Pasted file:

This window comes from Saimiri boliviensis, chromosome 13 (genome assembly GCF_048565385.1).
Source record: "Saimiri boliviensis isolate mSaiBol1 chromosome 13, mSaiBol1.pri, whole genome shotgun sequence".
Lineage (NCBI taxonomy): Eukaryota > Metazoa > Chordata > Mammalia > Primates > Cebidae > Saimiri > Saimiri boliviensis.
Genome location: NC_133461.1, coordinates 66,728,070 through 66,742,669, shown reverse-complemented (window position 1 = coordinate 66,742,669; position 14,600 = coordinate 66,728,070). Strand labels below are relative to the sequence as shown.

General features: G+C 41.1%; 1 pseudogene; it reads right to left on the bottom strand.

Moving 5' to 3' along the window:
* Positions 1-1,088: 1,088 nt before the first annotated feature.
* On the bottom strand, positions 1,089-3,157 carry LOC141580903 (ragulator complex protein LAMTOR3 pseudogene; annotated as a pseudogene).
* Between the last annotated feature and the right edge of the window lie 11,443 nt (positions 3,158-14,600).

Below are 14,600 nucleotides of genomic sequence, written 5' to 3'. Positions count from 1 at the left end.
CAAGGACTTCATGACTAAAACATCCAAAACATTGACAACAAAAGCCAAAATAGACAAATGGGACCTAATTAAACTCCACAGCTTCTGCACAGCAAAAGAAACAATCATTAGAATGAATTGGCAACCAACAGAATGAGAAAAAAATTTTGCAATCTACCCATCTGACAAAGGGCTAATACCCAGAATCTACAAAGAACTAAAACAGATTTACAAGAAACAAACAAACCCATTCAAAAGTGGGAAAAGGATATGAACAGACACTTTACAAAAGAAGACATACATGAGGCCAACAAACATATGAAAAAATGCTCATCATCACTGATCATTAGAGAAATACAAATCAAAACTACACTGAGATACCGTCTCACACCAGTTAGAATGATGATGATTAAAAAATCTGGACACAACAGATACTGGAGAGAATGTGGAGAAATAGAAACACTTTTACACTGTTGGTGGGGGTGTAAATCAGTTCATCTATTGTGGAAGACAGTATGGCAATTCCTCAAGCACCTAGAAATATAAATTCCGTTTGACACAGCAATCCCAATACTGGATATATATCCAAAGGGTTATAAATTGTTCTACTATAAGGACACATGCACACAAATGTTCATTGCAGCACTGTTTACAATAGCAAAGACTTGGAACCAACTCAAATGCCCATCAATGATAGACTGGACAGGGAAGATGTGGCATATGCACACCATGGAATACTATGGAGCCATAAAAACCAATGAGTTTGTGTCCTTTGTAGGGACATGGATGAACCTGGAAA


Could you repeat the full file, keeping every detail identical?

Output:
This window comes from Saimiri boliviensis, chromosome 13 (genome assembly GCF_048565385.1).
Source record: "Saimiri boliviensis isolate mSaiBol1 chromosome 13, mSaiBol1.pri, whole genome shotgun sequence".
Lineage (NCBI taxonomy): Eukaryota > Metazoa > Chordata > Mammalia > Primates > Cebidae > Saimiri > Saimiri boliviensis.
Genome location: NC_133461.1, coordinates 66,728,070 through 66,742,669, shown reverse-complemented (window position 1 = coordinate 66,742,669; position 14,600 = coordinate 66,728,070). Strand labels below are relative to the sequence as shown.

General features: G+C 41.1%; 1 pseudogene; it reads right to left on the bottom strand.

Moving 5' to 3' along the window:
* Positions 1-1,088: 1,088 nt before the first annotated feature.
* On the bottom strand, positions 1,089-3,157 carry LOC141580903 (ragulator complex protein LAMTOR3 pseudogene; annotated as a pseudogene).
* Between the last annotated feature and the right edge of the window lie 11,443 nt (positions 3,158-14,600).

Below are 14,600 nucleotides of genomic sequence, written 5' to 3'. Positions count from 1 at the left end.
CAAGGACTTCATGACTAAAACATCCAAAACATTGACAACAAAAGCCAAAATAGACAAATGGGACCTAATTAAACTCCACAGCTTCTGCACAGCAAAAGAAACAATCATTAGAATGAATTGGCAACCAACAGAATGAGAAAAAAATTTTGCAATCTACCCATCTGACAAAGGGCTAATACCCAGAATCTACAAAGAACTAAAACAGATTTACAAGAAACAAACAAACCCATTCAAAAGTGGGAAAAGGATATGAACAGACACTTTACAAAAGAAGACATACATGAGGCCAACAAACATATGAAAAAATGCTCATCATCACTGATCATTAGAGAAATACAAATCAAAACTACACTGAGATACCGTCTCACACCAGTTAGAATGATGATGATTAAAAAATCTGGACACAACAGATACTGGAGAGAATGTGGAGAAATAGAAACACTTTTACACTGTTGGTGGGGGTGTAAATCAGTTCATCTATTGTGGAAGACAGTATGGCAATTCCTCAAGCACCTAGAAATATAAATTCCGTTTGACACAGCAATCCCAATACTGGATATATATCCAAAGGGTTATAAATTGTTCTACTATAAGGACACATGCACACAAATGTTCATTGCAGCACTGTTTACAATAGCAAAGACTTGGAACCAACTCAAATGCCCATCAATGATAGACTGGACAGGGAAGATGTGGCATATGCACACCATGGAATACTATGGAGCCATAAAAACCAATGAGTTTGTGTCCTTTGTAGGGACATGGATGAACCTGGAAA